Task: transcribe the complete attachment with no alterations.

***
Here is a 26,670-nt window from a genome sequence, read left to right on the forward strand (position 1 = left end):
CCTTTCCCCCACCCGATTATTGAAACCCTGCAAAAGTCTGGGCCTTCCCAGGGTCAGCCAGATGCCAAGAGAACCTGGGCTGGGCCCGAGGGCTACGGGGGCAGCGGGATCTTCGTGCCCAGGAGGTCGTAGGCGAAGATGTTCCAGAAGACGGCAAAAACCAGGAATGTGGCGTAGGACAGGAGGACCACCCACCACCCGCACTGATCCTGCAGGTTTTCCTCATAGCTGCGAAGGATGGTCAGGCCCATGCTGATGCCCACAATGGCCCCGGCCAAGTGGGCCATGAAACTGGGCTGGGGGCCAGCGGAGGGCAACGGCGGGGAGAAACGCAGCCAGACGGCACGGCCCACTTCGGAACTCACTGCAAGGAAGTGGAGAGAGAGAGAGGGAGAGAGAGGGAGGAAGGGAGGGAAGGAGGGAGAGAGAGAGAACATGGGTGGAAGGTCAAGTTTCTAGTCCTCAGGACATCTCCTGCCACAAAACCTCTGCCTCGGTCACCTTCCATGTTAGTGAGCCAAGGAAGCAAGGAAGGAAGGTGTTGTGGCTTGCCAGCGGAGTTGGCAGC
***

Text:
Here is a 26,670-nt window from a genome sequence, read left to right on the forward strand (position 1 = left end):
CCTTTCCCCCACCCGATTATTGAAACCCTGCAAAAGTCTGGGCCTTCCCAGGGTCAGCCAGATGCCAAGAGAACCTGGGCTGGGCCCGAGGGCTACGGGGGCAGCGGGATCTTCGTGCCCAGGAGGTCGTAGGCGAAGATGTTCCAGAAGACGGCAAAAACCAGGAATGTGGCGTAGGACAGGAGGACCACCCACCACCCGCACTGATCCTGCAGGTTTTCCTCATAGCTGCGAAGGATGGTCAGGCCCATGCTGATGCCCACAATGGCCCCGGCCAAGTGGGCCATGAAACTGGGCTGGGGGCCAGCGGAGGGCAACGGCGGGGAGAAACGCAGCCAGACGGCACGGCCCACTTCGGAACTCACTGCAAGGAAGTGGAGAGAGAGAGAGGGAGAGAGAGGGAGGAAGGGAGGGAAGGAGGGAGAGAGAGAGAACATGGGTGGAAGGTCAAGTTTCTAGTCCTCAGGACATCTCCTGCCACAAAACCTCTGCCTCGGTCACCTTCCATGTTAGTGAGCCAAGGAAGCAAGGAAGGAAGGTGTTGTGGCTTGCCAGCGGAGTTGGCAGC